Researchers Find Life 800 Meters Down in Antarctic Subglacial Lake
Antarctica is the coldest place on Earth which contains abundance of microscopic life. Now researchers have found a rich microbial ecosystem, persisting underneath the thick ice sheet, where sunlight hasn't been felt for million years.
Researchers, in a new study reported that nearly 4,000 species of microbes inhabit Lake Whillans, lying beneath 2,625 feet (800 meters) of ice in West Antarctica.
The organisms are first ever to be retrieved from a subglacial Antarctic lake.
"We found not just that things are alive, but that there's an active ecosystem," said lead study author Brent Christner, a microbiologist at Louisiana State University in Baton Rouge, in the press release. "If you had to think up what would be the coolest scenario for an ecosystem in Antarctica, you couldn't make this up."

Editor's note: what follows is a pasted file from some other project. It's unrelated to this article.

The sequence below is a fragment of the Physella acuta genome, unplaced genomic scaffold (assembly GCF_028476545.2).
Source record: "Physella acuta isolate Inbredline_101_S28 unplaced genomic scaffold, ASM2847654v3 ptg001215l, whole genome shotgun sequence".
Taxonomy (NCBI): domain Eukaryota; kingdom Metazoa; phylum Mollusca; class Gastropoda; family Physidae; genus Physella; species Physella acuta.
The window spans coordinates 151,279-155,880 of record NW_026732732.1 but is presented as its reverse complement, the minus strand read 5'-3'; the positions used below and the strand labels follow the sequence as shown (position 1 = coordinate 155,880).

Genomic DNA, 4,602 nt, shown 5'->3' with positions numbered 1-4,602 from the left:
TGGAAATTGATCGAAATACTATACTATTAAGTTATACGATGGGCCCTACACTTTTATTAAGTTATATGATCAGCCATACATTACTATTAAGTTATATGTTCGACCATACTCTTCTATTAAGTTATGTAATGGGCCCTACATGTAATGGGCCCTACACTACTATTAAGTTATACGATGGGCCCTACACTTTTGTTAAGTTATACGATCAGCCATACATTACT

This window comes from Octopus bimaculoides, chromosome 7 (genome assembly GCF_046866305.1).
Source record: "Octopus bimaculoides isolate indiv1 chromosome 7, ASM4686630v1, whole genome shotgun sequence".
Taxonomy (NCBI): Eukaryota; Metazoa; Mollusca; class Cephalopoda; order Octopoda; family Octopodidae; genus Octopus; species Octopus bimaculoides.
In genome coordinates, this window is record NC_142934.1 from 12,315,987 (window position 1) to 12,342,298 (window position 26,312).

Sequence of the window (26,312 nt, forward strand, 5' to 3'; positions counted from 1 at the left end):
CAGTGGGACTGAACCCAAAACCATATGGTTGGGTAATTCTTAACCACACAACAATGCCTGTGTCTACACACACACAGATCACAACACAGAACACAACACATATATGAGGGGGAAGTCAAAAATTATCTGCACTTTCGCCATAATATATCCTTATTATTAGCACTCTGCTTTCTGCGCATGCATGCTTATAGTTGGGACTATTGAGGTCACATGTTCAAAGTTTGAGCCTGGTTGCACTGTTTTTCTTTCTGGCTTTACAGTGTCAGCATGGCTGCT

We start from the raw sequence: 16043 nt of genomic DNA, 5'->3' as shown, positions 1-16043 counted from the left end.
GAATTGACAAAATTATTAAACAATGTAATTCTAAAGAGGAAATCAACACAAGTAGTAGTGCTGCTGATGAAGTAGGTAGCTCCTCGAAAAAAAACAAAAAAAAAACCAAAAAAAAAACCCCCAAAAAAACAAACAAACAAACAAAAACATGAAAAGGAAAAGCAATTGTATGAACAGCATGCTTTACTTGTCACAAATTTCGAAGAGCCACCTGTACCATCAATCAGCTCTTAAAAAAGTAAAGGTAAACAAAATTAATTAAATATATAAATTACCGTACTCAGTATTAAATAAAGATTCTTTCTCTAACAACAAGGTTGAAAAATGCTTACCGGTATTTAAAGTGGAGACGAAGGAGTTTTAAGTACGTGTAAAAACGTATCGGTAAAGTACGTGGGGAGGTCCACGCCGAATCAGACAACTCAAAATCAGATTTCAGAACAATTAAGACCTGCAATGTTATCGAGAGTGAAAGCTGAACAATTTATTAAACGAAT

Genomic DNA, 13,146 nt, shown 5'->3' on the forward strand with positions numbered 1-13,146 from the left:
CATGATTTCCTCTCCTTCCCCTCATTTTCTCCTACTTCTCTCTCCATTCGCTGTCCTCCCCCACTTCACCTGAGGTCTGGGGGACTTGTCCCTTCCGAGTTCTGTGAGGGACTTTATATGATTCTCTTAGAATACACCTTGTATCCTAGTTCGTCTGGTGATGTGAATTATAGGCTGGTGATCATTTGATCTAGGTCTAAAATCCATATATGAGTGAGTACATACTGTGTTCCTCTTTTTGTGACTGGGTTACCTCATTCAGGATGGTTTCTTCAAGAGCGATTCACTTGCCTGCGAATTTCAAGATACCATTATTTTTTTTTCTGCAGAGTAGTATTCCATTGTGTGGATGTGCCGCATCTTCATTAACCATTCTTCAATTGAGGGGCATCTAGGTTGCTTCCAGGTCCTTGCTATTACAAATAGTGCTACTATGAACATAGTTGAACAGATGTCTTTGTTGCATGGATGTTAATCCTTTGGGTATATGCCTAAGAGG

The continent incorporates around 400 lakes under its ice sheets. The findings offer new hopes to scientists for finding other hidden waterways carrying life.
"This is a landmark paper for the polar sciences," said Martyn Tranter, a glaciologist at the University of Bristol in the United Kingdom, who was not involved in the study. "This paper is bound to stimulate further calls for subglacial lake research."
"We were surprised about the number of organisms," Christner added. "It's really not that different than the number of organisms in a lake on the surface."
The study has been published in the journal Nature.